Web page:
Updated: Aug 19
Here we are, back at Ground Zero, and all of us are standing in the rubble. 2020 is basically a garbage fire; ash rains more than rain in California; we lost Ruth Bader Ginsburg and George Floyd and Breonna Taylor and a million souls to COVID19 and police gangs and Whiteness. I say this upfront because, despite the rough start and worse middle, I need you to believe that this story is worth reading till the end.
For my generation, Ground Zero is synonymous with 9/11. However, it is also the baseline of a clinical trial, the comparison point of an experiment, the place from where we are forced to restart after any natural (or not so natural) disaster. It was Martin Luther King Jr. and JFK and Apollo 11 for my parents, Hiroshima and Nagasaki for my Grandparents, and perhaps the Great Depression before that. You can see glimpses of inherited scarcity in the way we still hang paper towels out to dry on the kitchen counter and in the malaria dreams my brother and I get about losing our teeth.
Ideas develop their own gravity and when I hear Ground Zero, I find myself dragged back to the blacktop at Adobe Bluffs Elementary School in 2001 where I called a boy a liar. He said people were jumping from the towers to escape the flames. It was unfathomable; I thought he was trying to upset me because I had never contemplated suicide.
Later that day while my mom was in the soccer club managers' meeting, Molly Grabill asked, "if there is a God, why do bad things happen?" Molly was a center-midfielder and I always played defense.
I told her what my dad told me:
"In order for there to be Free Will, people have to be able to make choices. Bad things happen in the world because folks have to be able to choose Hate in order for Love to be a real, true choice, not just a programmed response or animal instinct. Who we are is decided in the split-second choices, on the margins, when we pause, take a breath, and decide to be our Better Self. My father, Grandpa C.C., used to tell me about the story of two wolves. One is Love and one is Fear and they are wrestling for eternity. We decide who wins by which wolf we choose to feed. Fear may never fully disappear, but it should not steer our lives."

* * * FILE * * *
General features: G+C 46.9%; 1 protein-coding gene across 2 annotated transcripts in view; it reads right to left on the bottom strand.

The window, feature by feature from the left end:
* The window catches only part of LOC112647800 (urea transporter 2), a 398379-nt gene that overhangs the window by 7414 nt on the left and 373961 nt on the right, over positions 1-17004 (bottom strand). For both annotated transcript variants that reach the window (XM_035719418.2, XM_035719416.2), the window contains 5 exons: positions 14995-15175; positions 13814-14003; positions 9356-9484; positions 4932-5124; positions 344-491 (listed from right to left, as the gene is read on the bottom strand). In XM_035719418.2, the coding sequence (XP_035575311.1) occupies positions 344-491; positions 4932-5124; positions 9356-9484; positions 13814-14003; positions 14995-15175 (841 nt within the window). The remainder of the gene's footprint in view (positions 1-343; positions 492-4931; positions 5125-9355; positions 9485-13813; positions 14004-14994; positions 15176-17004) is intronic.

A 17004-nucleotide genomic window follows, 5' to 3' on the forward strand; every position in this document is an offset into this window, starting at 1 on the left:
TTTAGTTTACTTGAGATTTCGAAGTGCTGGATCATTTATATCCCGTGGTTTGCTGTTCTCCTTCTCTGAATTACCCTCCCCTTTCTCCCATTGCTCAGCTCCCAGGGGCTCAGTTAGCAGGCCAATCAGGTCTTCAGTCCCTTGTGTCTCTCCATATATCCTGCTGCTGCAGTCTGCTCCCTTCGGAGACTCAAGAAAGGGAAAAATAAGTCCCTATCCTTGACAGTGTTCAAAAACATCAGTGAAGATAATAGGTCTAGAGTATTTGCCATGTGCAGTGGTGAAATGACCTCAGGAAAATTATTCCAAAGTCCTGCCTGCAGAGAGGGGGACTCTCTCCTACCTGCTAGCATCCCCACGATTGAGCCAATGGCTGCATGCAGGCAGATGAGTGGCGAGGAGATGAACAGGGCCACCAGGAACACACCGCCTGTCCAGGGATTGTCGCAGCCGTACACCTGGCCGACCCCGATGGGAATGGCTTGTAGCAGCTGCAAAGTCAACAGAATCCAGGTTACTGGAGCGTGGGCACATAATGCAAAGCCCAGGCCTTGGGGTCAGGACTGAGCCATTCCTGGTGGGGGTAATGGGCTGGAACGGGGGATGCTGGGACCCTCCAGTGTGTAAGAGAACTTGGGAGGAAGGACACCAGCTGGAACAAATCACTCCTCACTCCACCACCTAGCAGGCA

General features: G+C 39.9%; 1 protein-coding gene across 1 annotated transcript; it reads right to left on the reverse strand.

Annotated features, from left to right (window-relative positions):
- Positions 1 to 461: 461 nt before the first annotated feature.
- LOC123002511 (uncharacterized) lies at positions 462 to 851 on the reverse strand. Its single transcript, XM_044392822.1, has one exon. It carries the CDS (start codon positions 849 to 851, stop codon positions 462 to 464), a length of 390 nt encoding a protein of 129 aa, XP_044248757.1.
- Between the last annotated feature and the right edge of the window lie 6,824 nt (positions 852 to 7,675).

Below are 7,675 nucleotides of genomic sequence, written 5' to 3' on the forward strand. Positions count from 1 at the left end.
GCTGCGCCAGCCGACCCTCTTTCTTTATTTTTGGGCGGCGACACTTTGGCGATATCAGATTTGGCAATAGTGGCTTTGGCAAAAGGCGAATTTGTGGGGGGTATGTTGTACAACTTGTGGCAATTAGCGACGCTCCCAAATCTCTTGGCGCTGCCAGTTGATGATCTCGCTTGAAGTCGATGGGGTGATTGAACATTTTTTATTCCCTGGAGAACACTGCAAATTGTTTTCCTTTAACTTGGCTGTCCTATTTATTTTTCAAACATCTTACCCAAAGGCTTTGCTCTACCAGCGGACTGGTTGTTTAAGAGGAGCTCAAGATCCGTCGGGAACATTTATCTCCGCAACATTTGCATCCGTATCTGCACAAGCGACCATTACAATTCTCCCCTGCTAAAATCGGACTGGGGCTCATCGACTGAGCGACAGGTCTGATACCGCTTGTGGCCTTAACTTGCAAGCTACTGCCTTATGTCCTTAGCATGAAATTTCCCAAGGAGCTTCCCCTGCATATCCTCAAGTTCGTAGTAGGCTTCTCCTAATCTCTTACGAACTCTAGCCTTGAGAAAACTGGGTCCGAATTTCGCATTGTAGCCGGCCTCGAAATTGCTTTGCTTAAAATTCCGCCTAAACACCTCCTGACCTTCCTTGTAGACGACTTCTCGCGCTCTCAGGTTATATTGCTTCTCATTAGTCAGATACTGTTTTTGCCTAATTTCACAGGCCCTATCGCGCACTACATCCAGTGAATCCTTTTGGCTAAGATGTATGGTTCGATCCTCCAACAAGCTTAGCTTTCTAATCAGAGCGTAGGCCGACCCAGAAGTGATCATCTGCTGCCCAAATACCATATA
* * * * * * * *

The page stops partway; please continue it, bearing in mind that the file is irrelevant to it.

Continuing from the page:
September 11th, 2001 was nine days before my ninth birthday, my big brother had recently gotten in a bad accident that set his car on fire, knocking out the power to a thousand houses in our neighborhood, and I was at a new school. Wild how small reminders can hold such big memories.
In the next few years, wildfires forced our evacuation several times to the point where inventing techniques to escape fires became a recurring theme in my nightmares. The Authorization for the Use of Military Force passed and launched an endless war on terror that is still being waged all around us. My nightly practice of lucid dreaming evolved from using Peter Pan fairy dust or saying "accio broom" into electromagnetic engineering, aeronautics of flight, magicking large trampolines, and snatching those who are falling out of thin air.
When I was a kid, my worst fears were the flying monkeys from Wizard of Oz. As an adult, my biggest fear was suicide because for a good part of my twenties I was not sure I would survive past 27. Too many good people were dying young.
Yesterday was my 28th birthday and while I was drafting this letter, a notebook from the Museo Casa de la Memoria in Medellín Colombia fell off my desk and opened to the front page. The Museum is a center for the community to remember, grieve, and process of the deeds long Colombian Civil War and Narco terrorism. It read:
Nuestra razón de ser
La memoria, un puente hacia el futuro
Our reason for being
Memory is a bridge to the future
Our Reason for Being...
On the next page, I drew 4 overlapping circles under the words IKIGAI - the Japanese reason for existing. The circles represent What We Love, What the World Needs, What We are Good At, What Can Be Compensated. Inside, the center is shaded with blue pen, representing "Ikigai" – one's purpose in life.
I was thinking about it and came to the conclusion that if I could identify as anything, I would want to be something abstract, like a mosaic. That is how I settled on my purpose.
Have you ever heard of Kintsugi? Translated as "Golden Repair," "kintsugi" is the Japanese art of repairing broken pottery by filling the cracks with gold. Just Media is me wanting to lacquer my own broken pieces together, and all of ours in turn, with impenetrable glitter. After all... if everything beautiful ends and becomes something else, how come we can't be unicorns?
After years of voiceless rage, this is my platform to make art and music and connections to heal communities like my community healed me. By valuing my conflict resolution and anti-oppression skills, I can take direct action towards collective liberation while still feeding myself. I don't need to grind myself to dust for an 1800s American Dream version of success.
Just Media LLC is the Living Dream that I created out of a long, terrifying night.
Everything is rubble and ash is still raining but the worst is over and this is a place for beginnings. It is okay to be afraid – fear is nature telling us to take care – but make your decisions knowing that this story has a happy ending. Rest now, because resting is when imagination has space to envision your own joyful homecoming.